View Full Version : Tuesday Trivia: Woman Aviator

Star lover
March 13th, 2018, 07:03 AM
Known as the Flying Schoolgirl, Katherine Stinson became just the fourth woman in the U.S. to earn her pilot’s license on July 24, 1912.


Born on Valentine’s Day, February 14, 1891 in Fort Payne, Alabama, America’s sweetheart (look at that face!) aviatrix learned to fly at Cicero Field in Chicago at Max Lillie’s Flying School, where on July 18, 1915 she became the first female pilot in the world to perform a loop-the-loop.

For Stinson, the plan was to earn her pilot’s license, perform stunt flying and use the earned money to pay for her music lessons. She liked flying too much and put her piano plans on hold to become one of the more daring pilots on the planet.

Now… being a woman, no one wanted to let her train to be a flyer… but after a bit of coaxing with Max Lillie, a pilot used by the Wright Brothers to demo their planes, she was able to get a lesson, and after a mere four hours, she was soloing. She performed death-defying multiple loops in a plane she had built herself, and later added a wing-over-wing twist to the maneuver, dubbing it the “dippy twist loop.”


In 1913 Katherine and her mother created Stinson Aviation Company to rent and sell airplanes – though that closed up shop by 1917. Katherine’s younger sister, Marjorie Stinson, was employed by her sister’s flying school as their chief instructor. Katherine also taught her brother Eddie to fly. Eddie Anderson Stinson Jr. was considered the world’s most-experienced pilot in flight hours, with over 16,000 hours logged.

In 1916, with the war in Europe raging, the Royal Canadian Flying Corps began sending their cadets to the Stinson School for training. Stinson became known as “The Flying Schoolmarm” and her students as “The Texas Escadrille.” The Escadrille was a group of pilots who would fly for France during WWI.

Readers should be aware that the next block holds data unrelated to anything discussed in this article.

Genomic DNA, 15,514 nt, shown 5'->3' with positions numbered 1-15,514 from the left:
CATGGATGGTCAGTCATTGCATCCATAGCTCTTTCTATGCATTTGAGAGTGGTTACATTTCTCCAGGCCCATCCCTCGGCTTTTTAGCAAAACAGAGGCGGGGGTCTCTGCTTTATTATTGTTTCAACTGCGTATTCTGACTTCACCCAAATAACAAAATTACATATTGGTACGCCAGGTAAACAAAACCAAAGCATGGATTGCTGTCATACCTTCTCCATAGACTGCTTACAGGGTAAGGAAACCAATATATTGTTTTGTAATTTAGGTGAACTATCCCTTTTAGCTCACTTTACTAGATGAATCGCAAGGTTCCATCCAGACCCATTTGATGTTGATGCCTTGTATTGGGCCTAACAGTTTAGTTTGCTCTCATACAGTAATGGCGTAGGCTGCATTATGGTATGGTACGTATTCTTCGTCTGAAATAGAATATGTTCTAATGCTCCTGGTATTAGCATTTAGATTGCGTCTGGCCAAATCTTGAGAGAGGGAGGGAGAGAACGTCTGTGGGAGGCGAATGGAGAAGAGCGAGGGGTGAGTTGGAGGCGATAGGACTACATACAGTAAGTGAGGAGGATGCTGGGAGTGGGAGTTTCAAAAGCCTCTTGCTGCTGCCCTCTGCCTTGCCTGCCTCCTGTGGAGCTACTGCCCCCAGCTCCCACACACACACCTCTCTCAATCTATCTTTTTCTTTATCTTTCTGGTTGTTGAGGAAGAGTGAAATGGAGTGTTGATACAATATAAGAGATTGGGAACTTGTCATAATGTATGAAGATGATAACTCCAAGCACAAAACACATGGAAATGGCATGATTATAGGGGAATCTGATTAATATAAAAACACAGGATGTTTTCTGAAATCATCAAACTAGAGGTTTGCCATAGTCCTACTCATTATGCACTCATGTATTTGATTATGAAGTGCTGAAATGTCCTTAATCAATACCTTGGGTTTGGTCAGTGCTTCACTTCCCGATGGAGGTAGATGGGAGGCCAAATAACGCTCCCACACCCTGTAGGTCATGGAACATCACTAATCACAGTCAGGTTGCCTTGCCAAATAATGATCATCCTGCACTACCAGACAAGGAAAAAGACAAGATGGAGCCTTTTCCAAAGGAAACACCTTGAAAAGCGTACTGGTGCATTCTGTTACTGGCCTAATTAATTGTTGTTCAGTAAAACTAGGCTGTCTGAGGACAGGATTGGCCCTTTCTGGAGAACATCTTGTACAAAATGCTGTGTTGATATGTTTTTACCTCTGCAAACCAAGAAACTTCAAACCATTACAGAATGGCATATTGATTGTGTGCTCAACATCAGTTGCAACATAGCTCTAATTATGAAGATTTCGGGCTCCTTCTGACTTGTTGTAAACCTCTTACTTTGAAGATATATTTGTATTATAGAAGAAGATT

On the exhibition flying circuit, newspapers pegged Katherine with the Flying Schoolgirl moniker, despite the fact that she was 21-years-old. The newspapers liked the angle that she looked 16.

She became one of the first officially authorized female pilots to fly airmail for the U.S.

During WWI, Stinson flew a special single-seat Jenny built to her specifications, using both to raise funds for the American Red Cross.

During that time of exhibition flying, Stinson made all sorts of record flights… setting a distance and endurance flight in Canada, flying 175 miles.

She also set a new American distance record on December 11, 1917, when she flew 606 miles between San Diego and San Francisco, breaking a record previously held by Ruth Law.

In 1917, Katherine toured the Orient, and was the first woman to fly in Japan or China.

Stinson was asked back to Edmonton in 1917 to demonstrate her skill at the summer exhibition. Stinson exhibited many of the aerial maneuvers being used in “dogfights” over Europe at the time, as well as smoke writing. The grand finale consisted of dropping a dummy bomb on an “enemy trench” prepared for the show.

In 1918 Katherine Stinson announced she would return to the Edmonton fair, and while in Calgary she was appointed an official mail carrier and handed a sack of first class mail stamped “Aeroplane Mail Service, July 9, 1918“. Stinson flew over the Edmonton Exhibition grounds at about eight o’clock, landing in front of the grandstand on the infield.

This was the first official airmail flight in Western Canada, second in Canada only to a Montreal-Toronto run completed two weeks earlier by Captain Brian Peck.


March 13th, 2018, 10:48 AM